Upstart shaving companies are hoping to disrupt Father’s Day with cheaper and more innovative ways to buy razors. For decades, the $2.95 billion shaving market has been dominated by two industry giants: Proctor & Gamble’s Gillette brand and Schick, which achieved success byselling cheap razors and expensive replacement blades.
But just because these corporations successfully locked in customers didn’t mean that those customers were happy. Missing that crucial business lesson opened the door for disruption.
In 2012, Dollar Shave Club stepped through that door with a wacky YouTube video inciting viewers to say so-long to high-priced razor cartridges and try its affordable blades, starting at $1 a month. The video went viral with 15 million views, and its irreverent slogan – Our Blades Are F***ing Great – was as simple and direct as its subscription-based e-commerce model.
The mid-sized company that CEO Michael Dubin – a former improv student — started in his apartment with $35,000 now has 650,000 customers paying $1 to $9 a month for razors and blades, and expects to bring in $60 million in revenue this year — triple its 2013 sales, reports BusinessWeek.
It’s not coincidental that both Dollar Shave Club and fellow upstart Harry’s Razor Company both began with irritated customers. On the West Coast, Venice Beach-based Dollar Shave Store began when Dubin and his co-founder Mark Levine were complaining about overpriced razor blades at a party.
On the East Coast, Harry’s was also started in 2012 when Warby Parker founder Jeff Raider and his co-founder Andy Katz-Mayfield had a bad drugstore buying experience that led to a griping session. “I told Jeff that I felt I’d been ripped off by the price of the blades, and that the marketing didn’t speak to me at all with these futuristic, turbo-charged images of razors flying over the moon,” Katz-Mayfield told USA Today.
Harry’s, which also sells affordable blades, focuses on fine-tuned quality compared to Dollar Shave Club’s fun. Earlier this year, Harry’s spent $100 million of the $122.5 million it raised in funding to buy a 93-year-old German manufacturer of quality blades called Feintechnik.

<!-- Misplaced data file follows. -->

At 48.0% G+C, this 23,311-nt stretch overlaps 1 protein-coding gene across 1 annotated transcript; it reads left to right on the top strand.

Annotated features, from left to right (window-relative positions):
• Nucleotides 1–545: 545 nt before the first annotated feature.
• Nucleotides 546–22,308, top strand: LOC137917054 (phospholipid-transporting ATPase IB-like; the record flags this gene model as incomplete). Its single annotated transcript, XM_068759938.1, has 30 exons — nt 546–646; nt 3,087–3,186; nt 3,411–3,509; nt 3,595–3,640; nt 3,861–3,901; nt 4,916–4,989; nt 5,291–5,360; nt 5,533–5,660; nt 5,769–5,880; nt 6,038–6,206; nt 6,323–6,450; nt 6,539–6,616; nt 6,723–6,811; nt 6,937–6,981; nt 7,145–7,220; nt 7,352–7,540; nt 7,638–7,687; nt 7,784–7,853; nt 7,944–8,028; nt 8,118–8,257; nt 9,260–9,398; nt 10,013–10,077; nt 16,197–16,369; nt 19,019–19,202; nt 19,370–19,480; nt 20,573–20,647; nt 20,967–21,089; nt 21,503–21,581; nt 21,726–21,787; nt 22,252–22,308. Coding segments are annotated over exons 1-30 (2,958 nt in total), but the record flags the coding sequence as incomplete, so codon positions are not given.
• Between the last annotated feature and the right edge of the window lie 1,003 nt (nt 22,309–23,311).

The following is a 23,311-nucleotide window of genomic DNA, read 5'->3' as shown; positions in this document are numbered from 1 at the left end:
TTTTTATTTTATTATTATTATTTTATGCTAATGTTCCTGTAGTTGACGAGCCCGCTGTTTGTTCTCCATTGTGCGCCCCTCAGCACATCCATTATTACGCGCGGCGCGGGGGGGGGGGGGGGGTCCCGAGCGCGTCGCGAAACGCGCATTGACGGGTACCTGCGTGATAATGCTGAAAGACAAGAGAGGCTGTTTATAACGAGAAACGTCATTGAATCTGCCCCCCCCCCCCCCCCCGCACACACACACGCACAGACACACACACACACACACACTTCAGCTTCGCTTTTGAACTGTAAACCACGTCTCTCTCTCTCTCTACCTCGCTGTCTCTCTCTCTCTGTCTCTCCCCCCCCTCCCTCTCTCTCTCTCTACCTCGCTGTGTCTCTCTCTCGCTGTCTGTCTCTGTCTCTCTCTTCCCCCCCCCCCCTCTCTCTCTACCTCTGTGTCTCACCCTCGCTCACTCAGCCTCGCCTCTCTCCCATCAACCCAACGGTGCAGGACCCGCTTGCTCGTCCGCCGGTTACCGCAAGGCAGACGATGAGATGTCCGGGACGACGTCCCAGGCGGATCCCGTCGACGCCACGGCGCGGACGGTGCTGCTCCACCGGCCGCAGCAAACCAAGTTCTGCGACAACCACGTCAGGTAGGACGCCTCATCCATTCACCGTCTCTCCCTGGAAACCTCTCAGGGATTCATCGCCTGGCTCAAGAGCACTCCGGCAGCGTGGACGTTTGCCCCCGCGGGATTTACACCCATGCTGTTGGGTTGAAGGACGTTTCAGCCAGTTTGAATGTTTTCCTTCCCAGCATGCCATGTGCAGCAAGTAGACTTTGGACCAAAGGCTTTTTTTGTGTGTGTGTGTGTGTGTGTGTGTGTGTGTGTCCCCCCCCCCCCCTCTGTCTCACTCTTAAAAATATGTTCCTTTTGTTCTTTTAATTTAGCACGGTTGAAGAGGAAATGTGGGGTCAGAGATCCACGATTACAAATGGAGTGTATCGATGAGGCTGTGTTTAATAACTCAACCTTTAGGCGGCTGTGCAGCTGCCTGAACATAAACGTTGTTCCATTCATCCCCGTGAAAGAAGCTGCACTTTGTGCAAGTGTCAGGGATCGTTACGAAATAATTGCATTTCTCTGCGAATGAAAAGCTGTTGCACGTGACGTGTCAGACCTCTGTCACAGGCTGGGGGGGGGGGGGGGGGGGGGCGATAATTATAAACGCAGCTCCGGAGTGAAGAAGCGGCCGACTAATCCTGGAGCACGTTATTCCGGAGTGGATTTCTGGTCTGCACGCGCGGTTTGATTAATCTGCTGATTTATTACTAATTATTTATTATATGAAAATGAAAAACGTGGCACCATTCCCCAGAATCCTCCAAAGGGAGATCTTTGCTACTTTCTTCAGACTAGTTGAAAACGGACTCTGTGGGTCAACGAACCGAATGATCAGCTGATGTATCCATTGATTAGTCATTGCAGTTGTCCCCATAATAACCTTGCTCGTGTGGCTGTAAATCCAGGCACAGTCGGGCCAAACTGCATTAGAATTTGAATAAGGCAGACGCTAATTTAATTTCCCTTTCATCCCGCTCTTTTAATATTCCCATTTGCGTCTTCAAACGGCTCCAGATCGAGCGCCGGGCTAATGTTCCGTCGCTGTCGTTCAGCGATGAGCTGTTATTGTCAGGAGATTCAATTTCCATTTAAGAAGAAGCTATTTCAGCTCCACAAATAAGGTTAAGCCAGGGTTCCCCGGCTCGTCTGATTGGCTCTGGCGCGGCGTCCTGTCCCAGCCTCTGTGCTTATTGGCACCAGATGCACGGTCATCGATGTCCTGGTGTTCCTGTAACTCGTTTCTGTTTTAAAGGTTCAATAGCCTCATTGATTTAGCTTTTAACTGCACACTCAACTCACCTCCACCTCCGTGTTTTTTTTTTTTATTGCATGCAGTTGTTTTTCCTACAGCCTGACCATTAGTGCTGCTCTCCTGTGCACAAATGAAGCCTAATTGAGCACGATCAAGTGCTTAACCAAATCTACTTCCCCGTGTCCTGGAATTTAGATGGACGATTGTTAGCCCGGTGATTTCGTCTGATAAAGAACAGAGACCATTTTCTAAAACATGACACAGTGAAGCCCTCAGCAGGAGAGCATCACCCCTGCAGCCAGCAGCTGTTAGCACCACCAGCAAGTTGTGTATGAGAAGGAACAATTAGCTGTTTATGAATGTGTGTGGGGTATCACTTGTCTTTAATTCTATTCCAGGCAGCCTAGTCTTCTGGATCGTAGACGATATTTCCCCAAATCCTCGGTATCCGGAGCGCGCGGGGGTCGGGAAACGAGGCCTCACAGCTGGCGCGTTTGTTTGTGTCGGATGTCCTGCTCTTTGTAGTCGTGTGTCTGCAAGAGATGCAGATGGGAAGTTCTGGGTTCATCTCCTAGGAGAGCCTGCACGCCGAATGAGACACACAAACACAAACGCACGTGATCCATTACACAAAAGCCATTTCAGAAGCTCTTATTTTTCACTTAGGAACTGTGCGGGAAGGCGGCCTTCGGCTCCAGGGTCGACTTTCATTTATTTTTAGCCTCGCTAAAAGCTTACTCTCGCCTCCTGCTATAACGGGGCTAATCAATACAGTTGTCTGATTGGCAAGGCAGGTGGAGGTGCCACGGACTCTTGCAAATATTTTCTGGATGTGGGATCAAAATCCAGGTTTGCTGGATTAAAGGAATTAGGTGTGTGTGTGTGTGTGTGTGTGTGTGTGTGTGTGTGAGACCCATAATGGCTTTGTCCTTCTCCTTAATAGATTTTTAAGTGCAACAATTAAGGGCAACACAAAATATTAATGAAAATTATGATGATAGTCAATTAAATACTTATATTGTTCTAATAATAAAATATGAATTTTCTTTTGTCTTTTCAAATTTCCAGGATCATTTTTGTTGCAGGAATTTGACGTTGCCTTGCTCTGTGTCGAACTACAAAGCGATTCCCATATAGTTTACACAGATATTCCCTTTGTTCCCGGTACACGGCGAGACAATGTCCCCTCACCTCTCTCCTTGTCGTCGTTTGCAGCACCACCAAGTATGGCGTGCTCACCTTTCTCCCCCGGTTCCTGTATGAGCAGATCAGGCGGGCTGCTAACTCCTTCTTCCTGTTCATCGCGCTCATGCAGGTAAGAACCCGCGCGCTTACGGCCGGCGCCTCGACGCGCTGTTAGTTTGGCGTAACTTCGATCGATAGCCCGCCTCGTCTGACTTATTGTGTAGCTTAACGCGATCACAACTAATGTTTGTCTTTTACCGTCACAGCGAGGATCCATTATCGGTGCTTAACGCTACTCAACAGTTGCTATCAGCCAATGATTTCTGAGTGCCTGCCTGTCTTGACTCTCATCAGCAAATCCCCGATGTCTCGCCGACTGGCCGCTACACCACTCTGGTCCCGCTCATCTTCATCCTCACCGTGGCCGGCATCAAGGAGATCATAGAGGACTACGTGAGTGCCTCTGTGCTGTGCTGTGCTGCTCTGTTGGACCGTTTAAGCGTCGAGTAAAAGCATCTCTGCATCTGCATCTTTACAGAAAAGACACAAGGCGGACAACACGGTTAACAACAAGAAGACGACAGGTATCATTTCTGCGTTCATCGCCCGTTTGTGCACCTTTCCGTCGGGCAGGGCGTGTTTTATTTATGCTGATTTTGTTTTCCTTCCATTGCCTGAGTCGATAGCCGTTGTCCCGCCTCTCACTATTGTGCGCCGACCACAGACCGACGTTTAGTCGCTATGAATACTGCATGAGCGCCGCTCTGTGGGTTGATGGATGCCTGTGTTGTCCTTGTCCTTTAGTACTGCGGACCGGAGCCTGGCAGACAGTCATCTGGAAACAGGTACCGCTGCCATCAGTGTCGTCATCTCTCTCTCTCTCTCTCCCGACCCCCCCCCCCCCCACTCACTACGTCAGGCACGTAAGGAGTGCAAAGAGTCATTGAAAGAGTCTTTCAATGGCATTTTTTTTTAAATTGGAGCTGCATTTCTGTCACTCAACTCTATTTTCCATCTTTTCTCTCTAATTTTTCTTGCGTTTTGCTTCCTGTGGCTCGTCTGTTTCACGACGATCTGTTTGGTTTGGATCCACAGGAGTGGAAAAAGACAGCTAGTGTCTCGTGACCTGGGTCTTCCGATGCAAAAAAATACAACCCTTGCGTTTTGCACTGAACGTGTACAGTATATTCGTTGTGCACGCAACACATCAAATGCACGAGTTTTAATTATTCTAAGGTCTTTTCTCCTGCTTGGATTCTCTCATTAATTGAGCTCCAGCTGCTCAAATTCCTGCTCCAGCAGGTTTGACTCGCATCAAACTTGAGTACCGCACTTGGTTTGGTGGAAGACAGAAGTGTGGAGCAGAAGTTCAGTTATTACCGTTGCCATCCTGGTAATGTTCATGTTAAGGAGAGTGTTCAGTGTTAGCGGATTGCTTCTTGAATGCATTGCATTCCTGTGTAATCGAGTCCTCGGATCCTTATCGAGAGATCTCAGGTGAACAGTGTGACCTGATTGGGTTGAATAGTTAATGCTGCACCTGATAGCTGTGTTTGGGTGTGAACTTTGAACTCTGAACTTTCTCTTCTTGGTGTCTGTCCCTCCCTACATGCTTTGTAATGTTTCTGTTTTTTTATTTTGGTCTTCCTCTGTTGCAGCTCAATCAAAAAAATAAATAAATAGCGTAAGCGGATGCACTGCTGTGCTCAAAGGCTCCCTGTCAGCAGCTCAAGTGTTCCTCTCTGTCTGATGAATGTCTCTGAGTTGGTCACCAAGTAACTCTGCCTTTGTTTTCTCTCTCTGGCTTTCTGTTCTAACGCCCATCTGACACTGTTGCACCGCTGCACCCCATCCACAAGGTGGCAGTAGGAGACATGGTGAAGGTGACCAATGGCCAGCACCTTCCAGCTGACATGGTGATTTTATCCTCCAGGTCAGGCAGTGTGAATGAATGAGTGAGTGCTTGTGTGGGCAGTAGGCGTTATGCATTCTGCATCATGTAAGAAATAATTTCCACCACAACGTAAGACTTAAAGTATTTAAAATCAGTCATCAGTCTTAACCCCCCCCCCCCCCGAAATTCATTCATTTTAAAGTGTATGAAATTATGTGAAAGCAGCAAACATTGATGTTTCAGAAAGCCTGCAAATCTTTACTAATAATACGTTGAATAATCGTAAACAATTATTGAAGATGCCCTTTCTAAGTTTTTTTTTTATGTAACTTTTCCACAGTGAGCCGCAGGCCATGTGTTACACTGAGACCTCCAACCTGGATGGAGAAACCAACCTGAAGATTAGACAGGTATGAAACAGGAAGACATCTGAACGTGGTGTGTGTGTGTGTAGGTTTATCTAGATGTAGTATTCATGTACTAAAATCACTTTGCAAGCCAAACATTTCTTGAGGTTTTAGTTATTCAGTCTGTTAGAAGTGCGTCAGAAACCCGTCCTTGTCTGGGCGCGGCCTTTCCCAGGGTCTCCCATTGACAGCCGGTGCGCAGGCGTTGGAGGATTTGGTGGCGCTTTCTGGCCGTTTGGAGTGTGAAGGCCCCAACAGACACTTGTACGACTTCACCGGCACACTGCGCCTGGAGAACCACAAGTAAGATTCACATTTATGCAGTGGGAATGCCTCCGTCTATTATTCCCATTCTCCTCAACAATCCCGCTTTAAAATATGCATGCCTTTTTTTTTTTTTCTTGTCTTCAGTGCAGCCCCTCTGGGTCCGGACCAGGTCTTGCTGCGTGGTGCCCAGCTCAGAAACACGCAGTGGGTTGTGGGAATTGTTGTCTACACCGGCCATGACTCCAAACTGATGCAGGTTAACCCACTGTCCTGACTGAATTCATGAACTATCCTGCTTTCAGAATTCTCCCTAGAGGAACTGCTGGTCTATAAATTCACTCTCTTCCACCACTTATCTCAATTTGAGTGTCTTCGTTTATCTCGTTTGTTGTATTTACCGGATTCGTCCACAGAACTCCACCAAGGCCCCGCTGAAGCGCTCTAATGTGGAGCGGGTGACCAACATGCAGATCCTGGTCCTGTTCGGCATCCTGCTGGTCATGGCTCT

Making its own razors and blades gives Harry’s more control over its business, including the ability to make customer-suggested improvements that create loyalty. Like Warby Parker and many other mid-sized businesses known for their sustainable models – Harry’s also gives back by donating one percent of its sales to a non-profit.
For Father’s Day, Harry’s is selling a father-son razor set (with a toy set for the junior shaver), while Dollar Shave Club has released a new set of humorous videos to teach older Dads “What Not to Click” on the Internet.
Meanwhile, the big guys are fighting back. Gillette recently introduced its ProGlide FlexBall razor, and plans to spend $200 million to promote its new product, despite some critical reviews — and a comparison of the product to duck genitalia.
But the move may not be enough to stop the disruption. While Gillette is fighting back with a new razor, both Dollar Shave Club and Harry’s are expanding into the $6 billion men’s grooming market, with shave creams, lotions and even toilet wipes.
Dollar Shave Club launched a new line of guys’ grooming products this year, including toilet paper alternatives dubbed “One Wipe Charlies” that sell about 1,000 packages a day, says Dubin. Harry’s makes its own shaving cream and offers other grooming products as well.
By ignoring men’s gripes and grooming needs, shaving corporations have enabled mid-market disruptors to change the way men shave – and maybe the way we shop for Father’s Day too. It goes to show that keeping the customer happy is a lesson that never goes out of style.